Many modern researchers focuses on the combination of the depletion of non-renewable resources, environmental destruction, Peak Oil and Global Warming in combination with the ongoing population explosion as the most complicated problem for human societies to overcome. This perspective has been lifted by in the National Geographic Documentary “2210: The Collapse”, “Home” and by others like Michael Ruppert. The perspective is not new and was highlighted in the report “The Limits to Growth” by the Club of Rome back in the 1970:s. This type of scenario stands in direct contradiction to most political ideologies and most people’s basic perception of the world, most people assume that growth will go on forever and that technical solutions for problems will be found. If this will be the case or not is impossible to say, but this type of scenario could put an enormous stress on human societies in a short and long term perspective.
How does one prepare for this?
This type of threats presents extreme scenarios that may seem like more or less impossible to be prepared for. Within the Survivalist Movement two basic strategies dominate: The Bug In and The Bug Out Approach.
The Bug In Approach basically means that one plans to stay in place if this type of event takes place. By storing massive amount of supplies and becoming more or less self sufficient the idea is to ride out the event in the home. This approach requires both planning and some serious considerations regarding what equipment that should be stored, storage solutions, how to gather and purify water, long term sanitation, food production etc.
Since disasters may strike when one is not at home tools have also been developed for every day preparedness. The Get Home Bag is a system indented to provide the necessary tools required in order to make it back to the home during an ongoing disaster. What the Get Home Bag (GHB) should contain is a debated subject and depends very much on your local terrain, how far you normally travel from your home and many other factors. A Pocket Survival Kit may also be a useful addition to always carry with you in your jacket, clothing or bag. The items that you carry with you on an everyday basis, known as your Every Day Carry (EDC) is also very important.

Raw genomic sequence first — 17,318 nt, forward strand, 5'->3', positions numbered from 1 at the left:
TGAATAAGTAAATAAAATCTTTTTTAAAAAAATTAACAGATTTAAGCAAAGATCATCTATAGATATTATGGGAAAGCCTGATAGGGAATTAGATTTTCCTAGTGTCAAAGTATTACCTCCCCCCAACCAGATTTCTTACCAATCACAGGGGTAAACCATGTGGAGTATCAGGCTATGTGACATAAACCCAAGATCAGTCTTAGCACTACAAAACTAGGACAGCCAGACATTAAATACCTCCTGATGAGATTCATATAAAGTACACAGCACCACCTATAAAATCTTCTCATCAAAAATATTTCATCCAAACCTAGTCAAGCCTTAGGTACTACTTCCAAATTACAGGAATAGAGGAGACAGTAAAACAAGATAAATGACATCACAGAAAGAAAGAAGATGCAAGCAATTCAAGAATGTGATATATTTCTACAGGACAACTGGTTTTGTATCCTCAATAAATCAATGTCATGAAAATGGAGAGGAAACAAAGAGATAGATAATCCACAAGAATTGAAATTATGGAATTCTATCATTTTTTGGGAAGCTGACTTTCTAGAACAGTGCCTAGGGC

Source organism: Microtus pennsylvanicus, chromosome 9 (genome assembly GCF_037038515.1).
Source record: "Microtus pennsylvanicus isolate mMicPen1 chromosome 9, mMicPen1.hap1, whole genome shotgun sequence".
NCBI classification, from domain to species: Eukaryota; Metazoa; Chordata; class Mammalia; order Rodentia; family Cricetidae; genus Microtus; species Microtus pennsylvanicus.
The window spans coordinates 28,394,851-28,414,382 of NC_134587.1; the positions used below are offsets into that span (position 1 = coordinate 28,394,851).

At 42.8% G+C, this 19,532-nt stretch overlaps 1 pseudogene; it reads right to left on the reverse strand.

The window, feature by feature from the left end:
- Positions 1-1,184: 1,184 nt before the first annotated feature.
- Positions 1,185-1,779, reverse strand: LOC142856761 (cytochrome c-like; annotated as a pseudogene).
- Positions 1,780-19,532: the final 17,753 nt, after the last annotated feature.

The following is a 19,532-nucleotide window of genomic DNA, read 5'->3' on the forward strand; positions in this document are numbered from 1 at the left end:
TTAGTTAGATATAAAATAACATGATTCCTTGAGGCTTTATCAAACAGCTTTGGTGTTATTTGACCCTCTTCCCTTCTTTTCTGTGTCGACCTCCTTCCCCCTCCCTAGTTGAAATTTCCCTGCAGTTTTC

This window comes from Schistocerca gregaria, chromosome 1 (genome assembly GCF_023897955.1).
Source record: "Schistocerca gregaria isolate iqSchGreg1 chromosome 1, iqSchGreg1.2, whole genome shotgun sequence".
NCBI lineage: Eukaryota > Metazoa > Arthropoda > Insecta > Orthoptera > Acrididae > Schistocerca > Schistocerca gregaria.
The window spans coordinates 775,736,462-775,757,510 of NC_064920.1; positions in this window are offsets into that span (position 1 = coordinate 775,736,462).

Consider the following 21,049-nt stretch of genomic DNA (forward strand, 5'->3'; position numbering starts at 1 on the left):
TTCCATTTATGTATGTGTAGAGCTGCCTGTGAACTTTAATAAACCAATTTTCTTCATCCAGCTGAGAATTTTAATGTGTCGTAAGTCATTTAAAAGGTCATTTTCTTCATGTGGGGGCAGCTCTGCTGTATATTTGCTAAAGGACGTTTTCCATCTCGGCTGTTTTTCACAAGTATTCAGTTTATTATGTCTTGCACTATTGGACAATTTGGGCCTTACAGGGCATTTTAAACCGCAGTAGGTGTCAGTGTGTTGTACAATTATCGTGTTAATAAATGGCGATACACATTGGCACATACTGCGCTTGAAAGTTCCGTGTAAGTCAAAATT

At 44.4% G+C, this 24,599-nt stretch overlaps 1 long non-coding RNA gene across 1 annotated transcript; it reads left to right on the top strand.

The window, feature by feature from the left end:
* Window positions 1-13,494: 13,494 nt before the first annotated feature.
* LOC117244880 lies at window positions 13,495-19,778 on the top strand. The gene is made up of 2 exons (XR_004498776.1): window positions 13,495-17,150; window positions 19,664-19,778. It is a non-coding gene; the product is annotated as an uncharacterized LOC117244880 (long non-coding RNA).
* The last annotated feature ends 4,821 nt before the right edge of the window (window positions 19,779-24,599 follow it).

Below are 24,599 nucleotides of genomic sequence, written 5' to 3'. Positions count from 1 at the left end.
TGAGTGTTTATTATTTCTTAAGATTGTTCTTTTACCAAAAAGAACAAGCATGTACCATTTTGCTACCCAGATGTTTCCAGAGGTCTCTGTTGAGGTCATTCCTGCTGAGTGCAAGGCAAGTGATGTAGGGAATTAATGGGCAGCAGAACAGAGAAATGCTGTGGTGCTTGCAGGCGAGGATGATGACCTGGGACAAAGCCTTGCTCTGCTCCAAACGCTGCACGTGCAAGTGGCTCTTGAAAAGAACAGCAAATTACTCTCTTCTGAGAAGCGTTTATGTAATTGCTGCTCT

The Bug Out approach focuses on evacuation in a SHTF / TEOTWAWKI scenario. In order to accomplish this one can prepare escape routes and prepare specific evacuation kits that are ready to go on a movements notice containing all the supplies the one could need to survive for a few days in the wild or on the move. This type of kits are often referred to as Bug Out Bags (BOB), Get Out Of Dodge (GOOD) bags, I’m Never Coming Home (INCH) bags or 72 Hours Kits. These kits is often combined with some type of vehicle like a car, 4 wheel drive truck, motorcycle, sailing boat or airplane. This Vehicle is often referred to as a Bug Out Vehicle (BOV). The BOB and BOV is designed to bring the person to location that has previously equipped with supplies called a Bug Out Location (BOL) normally located in a rural or wilderness setting. A Bug Out Bag may be fully equipped, be designed to be as light as possible or somewhere in-between. If one would evacuate with a groupthere is also special consideration that should be taken into account.
Getting a basic preparedness for disasters and unexpected events can help to minimize the negative impact or allow an individual to avoid threats. Getting a basic ability to handle a crisis or disaster does not have to be hard. But many Survivalist / Preppers are trying to prepare for events with massive consequences. Preparing for this type of scenarios is generally based on two basic tactics: The Bug In and The Bug Out response. During Civil Wars and in Collapsed States it’s not uncommon that 75% of the population or more are forced to flee their homes to avoid violence, torture and ethnic cleansing. Staying in place during this type of events is most likely not a successful tactic. A full scale nuclear war can leave areas devastated and force an evacuation in order to avoid radiation and other dangers. What response that would be the most appropriate depends on the situation; having a means of evacuation can be critical in some situations and unnecessary in other situations. In short: even if you favor one tactic it may be good to have the ability to employ both.
Other more complex threats like the combination of Peak Oil, The Depletion of Natural Resources, Environmental Destruction and Global Warming could require a more gradual adaptation by focusing on local food production, a reduced dependency on carbon fuels for transport and learning how to make do with fewer resources. Most types of disasters do not call for an evacuation or the ability to make it by yourself in your home for months without external assistance so the Bug In / Bug Out may not be the most appropriate way to prepare. This does not mean that the concepts cannot be valid in some situations and provide tools to deal with other types of situations. But it is also very important to focus on the type of scenarios that does not fit this approach like Fires in your home, Unemployment, Health Problems and Disease, Accidents, Unexpected expenditures and Natural Disasters.